6. The approach that the schools typically take to teaching students to read critically is quite wrong. They teach students to be skeptical, and even cynical, about the works they are reading. What they should be teaching them is to be skeptical of their own interpretation of the author’s words. They should be teaching them about the danger of misconstruing other people’s meaning, and teaching them to question their first impressions of what the writer has said, especially if they find the author’s words shocking or misguided. Imagine how the complexion of election campaigns would change if the practitioners of gotcha journalism would adopt this discipline instead!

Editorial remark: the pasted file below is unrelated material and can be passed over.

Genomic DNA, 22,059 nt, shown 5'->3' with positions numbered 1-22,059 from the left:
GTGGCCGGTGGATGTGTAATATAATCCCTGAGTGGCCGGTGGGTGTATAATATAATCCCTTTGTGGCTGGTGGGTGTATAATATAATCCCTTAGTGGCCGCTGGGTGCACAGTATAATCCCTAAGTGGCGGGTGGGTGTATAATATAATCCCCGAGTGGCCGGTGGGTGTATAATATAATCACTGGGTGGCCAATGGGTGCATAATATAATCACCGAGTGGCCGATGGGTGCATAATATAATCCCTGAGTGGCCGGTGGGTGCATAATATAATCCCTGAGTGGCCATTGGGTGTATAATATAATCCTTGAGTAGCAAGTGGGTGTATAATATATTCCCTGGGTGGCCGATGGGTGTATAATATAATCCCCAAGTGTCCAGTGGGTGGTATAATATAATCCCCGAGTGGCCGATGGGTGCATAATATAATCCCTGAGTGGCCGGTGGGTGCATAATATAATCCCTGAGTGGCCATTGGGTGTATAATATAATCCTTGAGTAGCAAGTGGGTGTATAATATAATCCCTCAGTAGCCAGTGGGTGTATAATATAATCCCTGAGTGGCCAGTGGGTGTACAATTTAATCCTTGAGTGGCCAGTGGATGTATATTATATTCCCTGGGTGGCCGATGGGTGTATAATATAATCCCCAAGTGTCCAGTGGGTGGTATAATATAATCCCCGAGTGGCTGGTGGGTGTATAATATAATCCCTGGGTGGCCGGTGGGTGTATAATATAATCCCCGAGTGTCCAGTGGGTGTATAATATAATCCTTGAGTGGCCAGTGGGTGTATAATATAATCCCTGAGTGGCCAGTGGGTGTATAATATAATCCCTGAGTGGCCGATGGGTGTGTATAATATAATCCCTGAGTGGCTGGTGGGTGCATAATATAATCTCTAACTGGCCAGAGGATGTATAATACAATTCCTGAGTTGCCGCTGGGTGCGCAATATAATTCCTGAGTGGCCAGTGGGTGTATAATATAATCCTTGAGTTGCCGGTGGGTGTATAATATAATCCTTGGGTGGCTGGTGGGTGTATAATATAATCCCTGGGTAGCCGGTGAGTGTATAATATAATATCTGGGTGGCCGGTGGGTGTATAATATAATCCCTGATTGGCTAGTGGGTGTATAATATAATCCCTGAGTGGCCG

7. Paper allowed the words of authors to reach readers over great distance, but it did not abolish that distance. The Web brings authors and readers into intimate contact. The Web, like Jeopardy, invites us to make our responses in the form of a question. This is probably part of how we need to learn to write for the Web.
Do you think I have said something monstrously silly or outrageous in this post? Maybe I have. Maybe you have misconstrued my meaning. Fortunately there is a comment field right below this text, so you can ask me to explain or defend. Please do.